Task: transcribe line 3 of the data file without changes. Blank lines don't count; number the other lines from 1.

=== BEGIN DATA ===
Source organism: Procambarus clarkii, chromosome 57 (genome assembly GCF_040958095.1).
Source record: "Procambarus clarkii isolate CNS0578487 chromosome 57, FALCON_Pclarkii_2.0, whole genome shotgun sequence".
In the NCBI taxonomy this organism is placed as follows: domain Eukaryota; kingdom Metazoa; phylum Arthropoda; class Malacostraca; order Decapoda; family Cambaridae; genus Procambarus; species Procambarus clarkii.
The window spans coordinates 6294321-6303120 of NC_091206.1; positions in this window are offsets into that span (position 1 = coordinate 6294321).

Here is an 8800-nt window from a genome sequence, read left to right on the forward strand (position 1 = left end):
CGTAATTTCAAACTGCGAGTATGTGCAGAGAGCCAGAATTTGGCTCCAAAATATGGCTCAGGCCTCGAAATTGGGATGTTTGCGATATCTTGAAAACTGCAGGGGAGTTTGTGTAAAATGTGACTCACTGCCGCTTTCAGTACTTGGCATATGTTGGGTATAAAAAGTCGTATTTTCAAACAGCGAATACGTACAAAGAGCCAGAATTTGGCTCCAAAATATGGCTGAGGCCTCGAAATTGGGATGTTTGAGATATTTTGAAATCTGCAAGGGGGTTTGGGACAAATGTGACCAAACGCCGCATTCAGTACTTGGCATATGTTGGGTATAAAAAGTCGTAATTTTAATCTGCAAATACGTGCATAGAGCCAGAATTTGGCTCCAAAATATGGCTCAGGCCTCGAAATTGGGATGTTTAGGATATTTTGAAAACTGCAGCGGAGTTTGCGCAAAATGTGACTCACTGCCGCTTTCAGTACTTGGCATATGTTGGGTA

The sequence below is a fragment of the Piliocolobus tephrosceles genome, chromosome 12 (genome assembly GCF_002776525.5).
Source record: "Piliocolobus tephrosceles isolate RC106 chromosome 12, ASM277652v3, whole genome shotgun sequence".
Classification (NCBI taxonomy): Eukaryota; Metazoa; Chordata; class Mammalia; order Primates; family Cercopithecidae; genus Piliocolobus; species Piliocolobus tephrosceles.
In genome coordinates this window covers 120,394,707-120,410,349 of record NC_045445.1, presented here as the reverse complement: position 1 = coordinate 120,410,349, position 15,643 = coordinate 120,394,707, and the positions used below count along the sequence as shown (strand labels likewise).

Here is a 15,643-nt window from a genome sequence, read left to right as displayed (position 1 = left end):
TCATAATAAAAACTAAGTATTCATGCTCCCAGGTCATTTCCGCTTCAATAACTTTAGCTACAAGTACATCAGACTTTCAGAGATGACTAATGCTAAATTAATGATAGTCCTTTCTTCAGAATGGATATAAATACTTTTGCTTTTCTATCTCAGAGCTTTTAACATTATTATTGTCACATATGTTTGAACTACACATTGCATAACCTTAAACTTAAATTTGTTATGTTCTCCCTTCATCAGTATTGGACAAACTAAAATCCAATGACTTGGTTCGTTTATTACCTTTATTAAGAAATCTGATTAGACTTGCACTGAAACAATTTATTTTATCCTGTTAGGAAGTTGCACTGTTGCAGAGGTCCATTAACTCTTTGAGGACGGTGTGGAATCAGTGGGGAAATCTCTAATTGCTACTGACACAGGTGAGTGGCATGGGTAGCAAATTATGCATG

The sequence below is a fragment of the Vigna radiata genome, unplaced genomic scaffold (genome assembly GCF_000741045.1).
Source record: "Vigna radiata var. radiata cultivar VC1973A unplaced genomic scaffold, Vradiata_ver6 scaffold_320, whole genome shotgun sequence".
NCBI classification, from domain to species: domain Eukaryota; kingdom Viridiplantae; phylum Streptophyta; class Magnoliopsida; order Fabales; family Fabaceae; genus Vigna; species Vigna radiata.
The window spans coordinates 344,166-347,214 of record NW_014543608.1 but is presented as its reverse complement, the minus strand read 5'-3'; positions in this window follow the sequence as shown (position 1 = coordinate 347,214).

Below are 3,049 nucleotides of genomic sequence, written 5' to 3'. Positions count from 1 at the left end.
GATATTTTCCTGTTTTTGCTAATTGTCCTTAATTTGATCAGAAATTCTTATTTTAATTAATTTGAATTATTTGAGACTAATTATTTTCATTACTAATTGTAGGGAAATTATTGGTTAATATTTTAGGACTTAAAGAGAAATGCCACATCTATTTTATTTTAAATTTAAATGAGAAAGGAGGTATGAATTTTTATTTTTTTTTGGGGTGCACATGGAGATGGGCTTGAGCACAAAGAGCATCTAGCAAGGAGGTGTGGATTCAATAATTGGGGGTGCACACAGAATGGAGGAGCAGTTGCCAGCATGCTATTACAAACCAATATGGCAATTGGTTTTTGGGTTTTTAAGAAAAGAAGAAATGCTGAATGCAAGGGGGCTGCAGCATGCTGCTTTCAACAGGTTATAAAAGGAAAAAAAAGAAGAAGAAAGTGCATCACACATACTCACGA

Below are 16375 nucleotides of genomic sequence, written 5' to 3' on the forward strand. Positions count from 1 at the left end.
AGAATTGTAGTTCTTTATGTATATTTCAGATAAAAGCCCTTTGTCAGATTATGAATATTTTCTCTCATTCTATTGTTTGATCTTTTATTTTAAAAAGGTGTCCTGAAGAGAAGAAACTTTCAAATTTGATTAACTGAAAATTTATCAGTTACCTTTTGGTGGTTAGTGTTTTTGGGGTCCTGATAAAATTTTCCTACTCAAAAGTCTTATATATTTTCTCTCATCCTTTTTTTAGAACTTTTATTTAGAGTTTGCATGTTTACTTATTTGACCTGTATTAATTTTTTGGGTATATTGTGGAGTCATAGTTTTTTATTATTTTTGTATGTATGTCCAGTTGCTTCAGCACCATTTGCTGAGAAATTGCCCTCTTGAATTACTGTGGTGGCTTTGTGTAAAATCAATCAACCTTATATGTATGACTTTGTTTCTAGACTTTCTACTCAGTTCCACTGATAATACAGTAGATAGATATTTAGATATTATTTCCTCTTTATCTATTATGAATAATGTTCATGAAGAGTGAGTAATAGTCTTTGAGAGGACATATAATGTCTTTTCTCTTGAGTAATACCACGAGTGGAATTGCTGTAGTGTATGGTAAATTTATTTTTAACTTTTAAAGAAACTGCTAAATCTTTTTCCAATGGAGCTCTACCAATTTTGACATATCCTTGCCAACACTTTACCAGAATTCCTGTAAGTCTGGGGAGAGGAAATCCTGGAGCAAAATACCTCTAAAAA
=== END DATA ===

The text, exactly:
In the NCBI taxonomy this organism is placed as follows: domain Eukaryota; kingdom Metazoa; phylum Arthropoda; class Malacostraca; order Decapoda; family Cambaridae; genus Procambarus; species Procambarus clarkii.